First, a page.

Your doctor will first ask you about your health history and your family's health history, and perform a physical exam.
The following tests and procedures may be used to diagnose primary biliary cirrhosis.
- Blood tests to check liver function. Liver function tests check the levels of enzymes that may indicate liver disease in general and bile duct injury in particular.
- Blood tests to check for signs of autoimmune disease. An analysis of your blood may reveal anti-mitochondrial antibodies (AMAs). These antibodies almost never occur in people who don't have the disease, even if they have other liver disorders. Therefore, a positive AMA test is considered a very reliable indicator of the disease. However, a small percentage of people with primary biliary cirrhosis don't have AMAs.
- Ultrasound. Ultrasound uses high-frequency sound waves to produce images of structures inside your body.
- Computerized tomography (CT scan). You may have a CT scan — a special X-ray technique that provides much more information than a standard X-ray does.
- Magnetic resonance imaging (MRI). An MRI scanner uses a magnetic field and radio waves to create detailed images of organs and tissues. Unlike CT, there is no radiation exposure with MRI.
- Magnetic resonance elastography (MRE). This newer test combines MRI imaging with sound waves to create a visual map (elastogram) of internal organs. The test is used to detect hardening of your liver that might indicate cirrhosis, similar to the way a doctor would examine (palpate) your body.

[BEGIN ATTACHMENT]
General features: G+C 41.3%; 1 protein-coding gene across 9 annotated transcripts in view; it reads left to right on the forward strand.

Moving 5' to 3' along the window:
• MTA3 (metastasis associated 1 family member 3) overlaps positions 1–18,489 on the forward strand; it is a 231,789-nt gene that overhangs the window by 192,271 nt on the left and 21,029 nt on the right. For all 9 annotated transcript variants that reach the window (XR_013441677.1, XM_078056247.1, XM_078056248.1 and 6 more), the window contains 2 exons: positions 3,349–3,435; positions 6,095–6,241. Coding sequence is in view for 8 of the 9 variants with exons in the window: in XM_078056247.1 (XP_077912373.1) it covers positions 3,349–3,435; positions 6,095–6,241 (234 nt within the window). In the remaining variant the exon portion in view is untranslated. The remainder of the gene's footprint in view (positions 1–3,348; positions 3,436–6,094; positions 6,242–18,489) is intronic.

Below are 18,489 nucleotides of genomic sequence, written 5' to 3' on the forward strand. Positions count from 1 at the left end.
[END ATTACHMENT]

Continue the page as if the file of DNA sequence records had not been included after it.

- X-rays of your bile ducts. You may need a type of bile duct X-ray called endoscopic retrograde cholangiopancreatography (ERCP) in addition to or instead of an MRI. To make your bile ducts visible on an X-ray, your doctor uses a flexible tube passed down your throat to inject dye into the area of your small intestine where your bile ducts empty. This test is invasive and may result in complications. With advances in MRI, it is usually not needed for diagnosis.
If the diagnosis is still uncertain, doctors may perform a liver biopsy. A small sample of liver tissue is removed and examined in a laboratory, either to confirm the diagnosis or to determine the extent (stage) of the disease. Doctors withdraw the tissue through a small incision using a thin needle.
Nov. 22, 2014
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